Background and aims The UK low-risk drinking guidelines (LRDG) recommend not regularly drinking more than 14 units of alcohol per week. We tested the effect of different pictorial representations of alcohol content, some with a health warning, on knowledge of the LRDG and understanding of how many drinks it equates to.
Design Parallel randomized controlled trial.
Setting On-line, 25 January-1 February 2019.
Participants Participants (n = 7516) were English, aged over 18 years and drink alcohol.
Interventions The control group saw existing industry-standard labels; six intervention groups saw designs based on: food labels (serving or serving and container), pictographs (servings or containers), pie charts (servings) or risk gradients. A total of 500 participants (similar to 70 per condition) saw a health warning under the design.
Measurements Primary outcomes: (i) knowledge: proportion who answered that the LRDG is 14 units; and (ii) understanding: how many servings/containers of beverages one can drink before reaching 14 units (10 questions, average distance from correct answer).
Findings In the control group, 21.5% knew the LRDG; proportions were higher in intervention groups (all P < 0.001). The three best-performing designs had the LRDG in a separate statement, beneath the pictograph container: 51.1% [adjusted odds ratio (aOR) = 3.74, 95% confidence interval (CI) = 3.08-4.54], pictograph serving 48.8% (aOR = 4.11, 95% CI = 3.39-4.99) and pie-chart serving, 47.5% (aOR = 3.57, 95% CI = 2.93-4.34). Participants underestimated how many servings they could drink: control mean = -4.64, standard deviation (SD) = 3.43; intervention groups were more accurate (all P < 0.001), best performing was pictograph serving (mean = -0.93, SD = 3.43). Participants overestimated how many containers they could drink: control mean = 0.09, SD = 1.02; intervention groups overestimated even more (all P < 0.007), worst-performing was food label serving (mean = 1.10, SD = 1.27). Participants judged the alcohol content of beers more accurately than wine or spirits. The inclusion of a health warning had no statistically significant effect on any measure.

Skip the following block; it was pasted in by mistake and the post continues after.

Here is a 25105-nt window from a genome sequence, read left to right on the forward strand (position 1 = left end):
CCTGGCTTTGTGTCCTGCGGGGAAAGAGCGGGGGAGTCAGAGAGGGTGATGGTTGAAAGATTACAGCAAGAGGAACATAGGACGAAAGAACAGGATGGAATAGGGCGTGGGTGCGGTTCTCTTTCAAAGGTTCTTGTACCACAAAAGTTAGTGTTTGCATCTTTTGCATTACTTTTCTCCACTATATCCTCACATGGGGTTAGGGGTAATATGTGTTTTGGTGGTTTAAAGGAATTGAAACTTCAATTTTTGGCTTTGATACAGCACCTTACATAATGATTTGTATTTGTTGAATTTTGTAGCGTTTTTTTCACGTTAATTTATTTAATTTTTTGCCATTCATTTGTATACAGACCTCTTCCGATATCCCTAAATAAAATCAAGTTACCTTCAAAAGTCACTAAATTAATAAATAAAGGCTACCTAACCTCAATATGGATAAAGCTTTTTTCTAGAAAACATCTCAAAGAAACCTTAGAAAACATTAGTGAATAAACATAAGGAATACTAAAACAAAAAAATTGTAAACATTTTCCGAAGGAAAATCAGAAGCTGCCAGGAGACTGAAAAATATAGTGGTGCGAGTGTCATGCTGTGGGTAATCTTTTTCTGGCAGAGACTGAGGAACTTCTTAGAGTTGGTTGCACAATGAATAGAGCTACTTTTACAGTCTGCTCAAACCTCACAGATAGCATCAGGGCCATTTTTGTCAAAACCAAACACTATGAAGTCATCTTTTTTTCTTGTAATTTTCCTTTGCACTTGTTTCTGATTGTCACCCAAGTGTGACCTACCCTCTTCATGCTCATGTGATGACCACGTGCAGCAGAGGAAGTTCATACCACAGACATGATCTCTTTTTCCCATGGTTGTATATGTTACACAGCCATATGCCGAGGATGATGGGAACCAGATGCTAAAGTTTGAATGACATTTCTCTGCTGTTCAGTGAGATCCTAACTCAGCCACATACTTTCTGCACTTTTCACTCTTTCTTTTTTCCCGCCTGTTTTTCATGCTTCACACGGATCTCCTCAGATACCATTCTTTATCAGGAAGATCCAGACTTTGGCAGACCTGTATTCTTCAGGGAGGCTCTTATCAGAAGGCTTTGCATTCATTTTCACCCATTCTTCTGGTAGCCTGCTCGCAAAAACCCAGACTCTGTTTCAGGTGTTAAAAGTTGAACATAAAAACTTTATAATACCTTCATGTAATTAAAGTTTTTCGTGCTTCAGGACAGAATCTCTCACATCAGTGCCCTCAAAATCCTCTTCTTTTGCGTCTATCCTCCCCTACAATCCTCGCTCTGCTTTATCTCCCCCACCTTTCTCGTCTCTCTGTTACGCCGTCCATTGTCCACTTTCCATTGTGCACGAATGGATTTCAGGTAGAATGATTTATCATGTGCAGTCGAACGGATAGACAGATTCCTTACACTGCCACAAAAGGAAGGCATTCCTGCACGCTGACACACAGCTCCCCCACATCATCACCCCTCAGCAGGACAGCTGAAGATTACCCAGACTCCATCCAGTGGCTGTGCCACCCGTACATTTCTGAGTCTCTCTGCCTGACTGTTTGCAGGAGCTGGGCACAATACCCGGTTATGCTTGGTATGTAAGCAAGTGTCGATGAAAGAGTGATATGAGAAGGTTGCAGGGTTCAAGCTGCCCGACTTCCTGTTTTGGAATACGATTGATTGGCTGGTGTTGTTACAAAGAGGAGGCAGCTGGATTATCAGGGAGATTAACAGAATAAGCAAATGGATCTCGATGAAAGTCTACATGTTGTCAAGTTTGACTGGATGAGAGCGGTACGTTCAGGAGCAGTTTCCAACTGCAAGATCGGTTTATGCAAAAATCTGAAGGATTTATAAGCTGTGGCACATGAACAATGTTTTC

Conclusions Labels with enhanced pictorial representations of alcohol content improved knowledge and understanding of the UK's low-risk drinking guidelines compared with industry-standard labels; health warnings did not improve knowledge or understanding of low-risk drinking guidelines. Designs that improved knowledge most had the low-risk drinking guidelines in a separate statement located beneath the graphics.
- alcohol unit
- consumer knowledge
- graphic labels
- health warning label
- low-risk drinking guidelines
- pictorial labels
- product labelling
- standard drink